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on 29 July 2009
This is the first time I've written a review of a book or anything else I've bought in fact. But I saw this had no reviews here on Amazon and this book surely deserves one. I'll try my best...

James Maskalyk is an emergency medicine doctor from Canada who embarks upon a mission with MSF to Abyei, Sudan, in the hightened-conflict area between North and South. He worked as Abyei's main doctor in the hospital ran by MSF. His blog was typed during his time in Abyei and serves as a loosely-constructed mold to inter-twine with, and wrap around, his detailed and frank observations, conservations and experiences. Not to say this book is a rambling jumble of accounts - far from it in my view. Dr. James, as he's known in Abyei, manages to pull off something remarkable, yet something I suspect he intended when he decided to write the book and blog - it's a gripping personal account, both of his own journey but also of the people that he meets, however briefly, during his time there. It's uncompromisingly honest and I always felt he was recording events as he witnessed them, but not without a sense of personality, of which there is plenty. He conveys the struggle, politics, hardship, sadness and, occasionally, happiness along with everything else in a manner which is entirely sincere and manages to get under your skin and stay there.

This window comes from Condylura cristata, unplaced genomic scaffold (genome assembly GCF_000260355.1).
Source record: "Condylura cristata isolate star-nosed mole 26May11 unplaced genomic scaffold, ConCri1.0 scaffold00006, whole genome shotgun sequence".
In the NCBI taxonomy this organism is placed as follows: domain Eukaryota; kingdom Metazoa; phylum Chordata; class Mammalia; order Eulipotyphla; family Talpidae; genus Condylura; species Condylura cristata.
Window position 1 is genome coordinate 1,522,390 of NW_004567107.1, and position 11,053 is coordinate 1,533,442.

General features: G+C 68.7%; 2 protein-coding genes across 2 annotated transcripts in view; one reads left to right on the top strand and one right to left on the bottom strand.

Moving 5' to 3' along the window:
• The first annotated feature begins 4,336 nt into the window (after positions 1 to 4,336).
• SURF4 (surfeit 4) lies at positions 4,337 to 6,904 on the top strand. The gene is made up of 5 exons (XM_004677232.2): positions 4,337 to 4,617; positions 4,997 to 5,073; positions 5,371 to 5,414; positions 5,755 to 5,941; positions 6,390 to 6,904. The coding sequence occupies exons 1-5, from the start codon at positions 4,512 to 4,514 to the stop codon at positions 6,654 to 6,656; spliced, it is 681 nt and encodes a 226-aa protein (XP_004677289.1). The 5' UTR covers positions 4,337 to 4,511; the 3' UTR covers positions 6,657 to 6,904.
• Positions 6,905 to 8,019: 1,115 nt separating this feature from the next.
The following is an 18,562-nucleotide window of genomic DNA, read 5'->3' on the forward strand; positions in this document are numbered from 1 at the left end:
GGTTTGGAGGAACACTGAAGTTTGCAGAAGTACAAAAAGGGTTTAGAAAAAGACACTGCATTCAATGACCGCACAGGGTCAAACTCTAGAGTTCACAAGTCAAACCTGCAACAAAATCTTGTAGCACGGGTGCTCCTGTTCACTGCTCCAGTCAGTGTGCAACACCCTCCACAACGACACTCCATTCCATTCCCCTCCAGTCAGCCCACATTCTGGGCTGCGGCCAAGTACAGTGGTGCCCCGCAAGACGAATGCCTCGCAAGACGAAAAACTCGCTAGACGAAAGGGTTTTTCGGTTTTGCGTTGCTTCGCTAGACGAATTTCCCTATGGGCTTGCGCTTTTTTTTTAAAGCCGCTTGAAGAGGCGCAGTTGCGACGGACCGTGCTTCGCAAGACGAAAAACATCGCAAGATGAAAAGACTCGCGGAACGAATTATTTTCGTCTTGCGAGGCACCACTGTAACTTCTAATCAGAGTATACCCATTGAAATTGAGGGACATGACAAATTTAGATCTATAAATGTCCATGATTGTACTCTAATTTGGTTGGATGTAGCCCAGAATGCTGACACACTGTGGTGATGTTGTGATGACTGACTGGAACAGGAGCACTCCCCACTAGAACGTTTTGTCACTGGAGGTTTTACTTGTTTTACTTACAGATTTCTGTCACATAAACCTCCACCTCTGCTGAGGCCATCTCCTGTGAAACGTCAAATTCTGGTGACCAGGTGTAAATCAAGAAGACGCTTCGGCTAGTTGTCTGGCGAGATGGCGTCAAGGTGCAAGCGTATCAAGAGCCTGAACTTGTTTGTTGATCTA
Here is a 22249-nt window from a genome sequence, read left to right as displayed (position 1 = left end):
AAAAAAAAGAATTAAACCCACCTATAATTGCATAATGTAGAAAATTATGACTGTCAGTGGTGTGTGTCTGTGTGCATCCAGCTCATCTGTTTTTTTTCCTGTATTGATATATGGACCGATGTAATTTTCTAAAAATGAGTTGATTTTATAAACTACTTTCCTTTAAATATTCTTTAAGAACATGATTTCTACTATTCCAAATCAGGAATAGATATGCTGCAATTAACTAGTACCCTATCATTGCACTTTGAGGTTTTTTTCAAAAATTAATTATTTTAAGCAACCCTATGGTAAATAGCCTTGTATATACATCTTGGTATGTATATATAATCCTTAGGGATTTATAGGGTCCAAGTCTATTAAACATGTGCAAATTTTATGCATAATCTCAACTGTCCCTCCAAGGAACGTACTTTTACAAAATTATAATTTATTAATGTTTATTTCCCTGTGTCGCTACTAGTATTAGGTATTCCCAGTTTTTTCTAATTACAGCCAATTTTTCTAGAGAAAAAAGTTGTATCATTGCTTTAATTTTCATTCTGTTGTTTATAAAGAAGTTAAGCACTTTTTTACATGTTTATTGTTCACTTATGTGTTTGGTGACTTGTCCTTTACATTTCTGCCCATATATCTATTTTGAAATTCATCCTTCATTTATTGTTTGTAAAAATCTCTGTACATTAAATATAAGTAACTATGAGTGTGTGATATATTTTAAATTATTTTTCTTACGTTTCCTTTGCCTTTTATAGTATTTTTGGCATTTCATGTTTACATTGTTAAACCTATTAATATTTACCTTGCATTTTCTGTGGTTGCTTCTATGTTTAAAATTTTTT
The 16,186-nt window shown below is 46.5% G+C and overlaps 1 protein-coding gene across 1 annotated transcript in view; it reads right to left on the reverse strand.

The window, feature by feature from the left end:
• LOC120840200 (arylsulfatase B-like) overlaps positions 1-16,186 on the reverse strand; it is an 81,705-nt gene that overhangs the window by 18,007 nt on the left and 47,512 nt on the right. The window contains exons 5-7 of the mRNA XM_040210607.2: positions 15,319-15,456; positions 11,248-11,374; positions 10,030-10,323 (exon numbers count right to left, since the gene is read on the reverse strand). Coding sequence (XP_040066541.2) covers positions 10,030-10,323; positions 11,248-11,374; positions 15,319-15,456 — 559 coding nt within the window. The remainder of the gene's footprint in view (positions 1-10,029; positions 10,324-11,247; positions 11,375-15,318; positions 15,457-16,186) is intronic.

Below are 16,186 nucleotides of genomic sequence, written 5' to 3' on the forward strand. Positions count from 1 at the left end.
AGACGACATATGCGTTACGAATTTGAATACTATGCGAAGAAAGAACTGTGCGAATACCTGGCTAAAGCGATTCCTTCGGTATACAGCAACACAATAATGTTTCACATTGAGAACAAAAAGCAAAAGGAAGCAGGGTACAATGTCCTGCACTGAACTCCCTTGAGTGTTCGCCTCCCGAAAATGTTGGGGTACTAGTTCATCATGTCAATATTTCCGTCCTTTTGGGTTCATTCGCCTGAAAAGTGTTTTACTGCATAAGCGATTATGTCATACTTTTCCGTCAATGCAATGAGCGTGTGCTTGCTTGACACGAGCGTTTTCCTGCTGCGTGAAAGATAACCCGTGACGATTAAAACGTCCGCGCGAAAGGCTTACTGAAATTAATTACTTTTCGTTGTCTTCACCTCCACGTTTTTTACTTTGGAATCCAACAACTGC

Perhaps some would become tired by the sometimes staccato sentences, brevity of some personal musings or seemingly-random interjections, but I found them to be entirely accessible and they strengthened the communication of what he was trying to convey. He has managed to distill his thoughts and experiences in an effective fashion - it felt like I could experience a part of Abyei and it's story without having set foot in Africa and, judging by the last few chapters, that was one of the major aims of the blog and book. It never felt preachy, and nor did I come away feeling connected but unsympathetic. There is power in the words that have been written in this book, and I think it's because of what James says himself in the book- it's not that we don't care, but our ability to act is blunted by our distance from where the action is required. If only we could be there ourselves... and this is what James Maskalyk manages to portray through his book and blog so effectively and in such a human way. It inspires, and hopefully culminates in, action.

I would recommend this book to anyone, but perhaps even more so to people who are interested in the work done by NGOs, the application of medicine in countries or situations far removed from the familiar, or those looking to embark upon similar work.

I look forward to future work by the author.
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on 23 March 2011
Maskalyk's book is an account of six months working as a doctor for Médecins Sans Frontieres, from the bureaucratic limbo-like state before the actual mission and including the time immmediately after his return home and his, presumably temporary, feelings of dissociation from society.